Myth: Croatia's first President, Franjo Tudjman, a former Communist Yugoslav Army general, and Serbian President Slobodan Milosevic were late converts from Communism.
Reatity: Dr. Franjo Tudjman resigned his Army commission in 1961. He became a strong advocate of democracy in Croatia and was imprisoned for his views. Serbian President Slobodan Milosevic simply changed the name of his party from Communist to Socialist before the 1990 elections and remained a committed communist.
Franjo Tudjman was born on May 14, 1922, in Veliko Trgovisce in the Zagorje province of Croatia. At the age of nineteen, he joined the Partizans and became a decorated war veteran.
Like tens of thousands of Croatians who fought with the Partizans, Tudjman believed that a new federated Yugoslavia would guarantee the rights of the Croatian nation which had been trampled in Royalist Yugoslavia. The Nazis put a price on Tudjman's head and killed his brother in 1943. Both of his parents were killed by the Communists in 1946.
After the War, Tudjman was sent to the advanced military academy in Belgrade. His exceptional abilities led to his appointment as the youngest general in Yugoslavia. After twenty years of service, he left the army with the rank of major general in 1961 at age thirty-eight.
From 1961 through 1967, Tudjman was the Director of the Institute for the History of the Workers' Movement in Croatia, linked to the Central Committee of the League of Communists. He was a respected member of the Party and held a number of senior political positions.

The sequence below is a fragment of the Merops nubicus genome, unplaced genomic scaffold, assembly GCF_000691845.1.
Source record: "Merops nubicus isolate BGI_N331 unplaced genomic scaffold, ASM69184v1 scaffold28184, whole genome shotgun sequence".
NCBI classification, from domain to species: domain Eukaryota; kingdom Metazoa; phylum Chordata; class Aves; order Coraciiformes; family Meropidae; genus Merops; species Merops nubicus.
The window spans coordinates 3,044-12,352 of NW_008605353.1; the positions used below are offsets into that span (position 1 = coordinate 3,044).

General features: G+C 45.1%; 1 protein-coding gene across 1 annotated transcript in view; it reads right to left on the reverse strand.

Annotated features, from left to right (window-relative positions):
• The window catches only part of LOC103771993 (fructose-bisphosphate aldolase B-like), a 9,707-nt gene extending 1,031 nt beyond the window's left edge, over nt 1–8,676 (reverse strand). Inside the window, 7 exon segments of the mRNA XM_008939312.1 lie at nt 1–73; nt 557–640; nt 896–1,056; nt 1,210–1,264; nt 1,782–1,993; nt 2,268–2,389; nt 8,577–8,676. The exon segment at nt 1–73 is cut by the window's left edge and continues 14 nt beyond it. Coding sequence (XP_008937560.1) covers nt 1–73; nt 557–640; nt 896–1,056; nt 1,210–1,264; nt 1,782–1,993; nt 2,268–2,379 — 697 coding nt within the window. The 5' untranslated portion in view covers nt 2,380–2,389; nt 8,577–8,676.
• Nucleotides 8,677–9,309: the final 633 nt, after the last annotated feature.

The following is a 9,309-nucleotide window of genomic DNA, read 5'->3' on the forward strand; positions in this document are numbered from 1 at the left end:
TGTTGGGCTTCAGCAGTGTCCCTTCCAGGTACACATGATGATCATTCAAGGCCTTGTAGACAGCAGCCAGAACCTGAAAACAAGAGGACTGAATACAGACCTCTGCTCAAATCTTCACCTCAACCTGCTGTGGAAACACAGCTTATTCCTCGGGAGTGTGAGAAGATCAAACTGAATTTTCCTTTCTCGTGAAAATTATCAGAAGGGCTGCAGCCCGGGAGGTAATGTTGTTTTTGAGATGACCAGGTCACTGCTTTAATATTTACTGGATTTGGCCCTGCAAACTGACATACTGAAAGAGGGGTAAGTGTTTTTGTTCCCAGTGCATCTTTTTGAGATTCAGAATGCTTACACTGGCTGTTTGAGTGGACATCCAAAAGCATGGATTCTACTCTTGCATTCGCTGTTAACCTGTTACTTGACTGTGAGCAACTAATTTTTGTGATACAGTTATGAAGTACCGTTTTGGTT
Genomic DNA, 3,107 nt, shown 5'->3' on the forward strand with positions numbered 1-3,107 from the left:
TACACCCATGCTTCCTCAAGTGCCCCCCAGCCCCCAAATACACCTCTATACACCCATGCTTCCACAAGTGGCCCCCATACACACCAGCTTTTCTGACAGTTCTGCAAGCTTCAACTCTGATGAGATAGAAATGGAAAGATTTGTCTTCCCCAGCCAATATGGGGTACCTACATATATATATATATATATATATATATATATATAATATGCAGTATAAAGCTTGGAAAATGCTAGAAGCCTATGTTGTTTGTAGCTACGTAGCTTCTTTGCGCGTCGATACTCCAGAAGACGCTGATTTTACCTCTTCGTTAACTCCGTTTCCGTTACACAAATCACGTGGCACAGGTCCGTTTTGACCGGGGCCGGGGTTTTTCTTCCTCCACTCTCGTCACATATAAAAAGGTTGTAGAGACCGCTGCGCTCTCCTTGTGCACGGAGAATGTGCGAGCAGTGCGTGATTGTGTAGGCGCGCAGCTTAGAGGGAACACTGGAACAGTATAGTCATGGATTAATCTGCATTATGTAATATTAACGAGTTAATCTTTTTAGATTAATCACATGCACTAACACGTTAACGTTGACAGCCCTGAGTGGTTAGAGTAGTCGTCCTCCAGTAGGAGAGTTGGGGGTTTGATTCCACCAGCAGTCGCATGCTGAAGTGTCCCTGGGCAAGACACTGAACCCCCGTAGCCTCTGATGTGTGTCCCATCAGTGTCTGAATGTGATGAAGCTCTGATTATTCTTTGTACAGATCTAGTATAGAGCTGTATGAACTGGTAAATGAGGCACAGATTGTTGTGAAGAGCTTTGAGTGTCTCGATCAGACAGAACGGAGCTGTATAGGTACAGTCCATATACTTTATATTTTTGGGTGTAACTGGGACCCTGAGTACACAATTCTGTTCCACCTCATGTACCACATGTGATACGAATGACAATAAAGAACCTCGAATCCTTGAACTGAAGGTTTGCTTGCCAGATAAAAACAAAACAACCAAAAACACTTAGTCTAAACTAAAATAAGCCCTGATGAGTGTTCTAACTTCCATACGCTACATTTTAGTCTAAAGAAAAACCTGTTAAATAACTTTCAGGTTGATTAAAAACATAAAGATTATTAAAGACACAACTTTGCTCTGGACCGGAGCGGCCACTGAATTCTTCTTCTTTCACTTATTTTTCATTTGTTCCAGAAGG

As director of the Institute, he devoted himself entirely to scholarly work and was appointed professor of History at the University of Zagreb in 1963. He obtained his doctorate two years later, specializing in the history of royalist Yugoslavia from 1918-1941. Although the government would not allow his dissertation to be published, his scholarship was such that he was appointed to the board of the academic and cultural society, Matica Hrvatska. Tudjman published a number of works in the fields of military studies, history, philosophy, and international relations. His 1981 book, Nationalism in Contemporary Europe, foretold the great European upheaval a decade before the tumultuous events of 1991-1995. In 1965, he was elected to Parliament. At forty-three years of age, Franjo Tudjman was one of the most respected men in Yugoslavia: a Partizan hero, retired major general, member of Parliament, Professor of History, Director of the Institute for the History of the Workers' Movement, Editor of the Yugoslav Military Encyclopedia, the Encyclopedia of Yugoslavia, and a dozen other powerful positions in the Party, government, and academic community. It was in that year that Secret Police Chief Aleksandar Rankovic began planning for the twenty-fifth anniversary of the Liberation War to be observed in 1966.
A part of the celebrations included the dedication of a monument to the "700,000 to 900,000" people who died at the Jasenovac concentration camp. Tudjman, whose Institute had collected the actual number of war deaths in a secret report to be used in gaining war reparations from Germany, knew that Rankovic's figures were inflated by at least ten fold. He was told not to make trouble for Rankovic, Tito, or the Party. Tudjman then suggested that the data from his scholarship be made public. In 1969, the data were made public by Bruno Busic, an associate of the Institute. Busic fled to France where he was murdered by the Yugoslav Secret Police in 1978.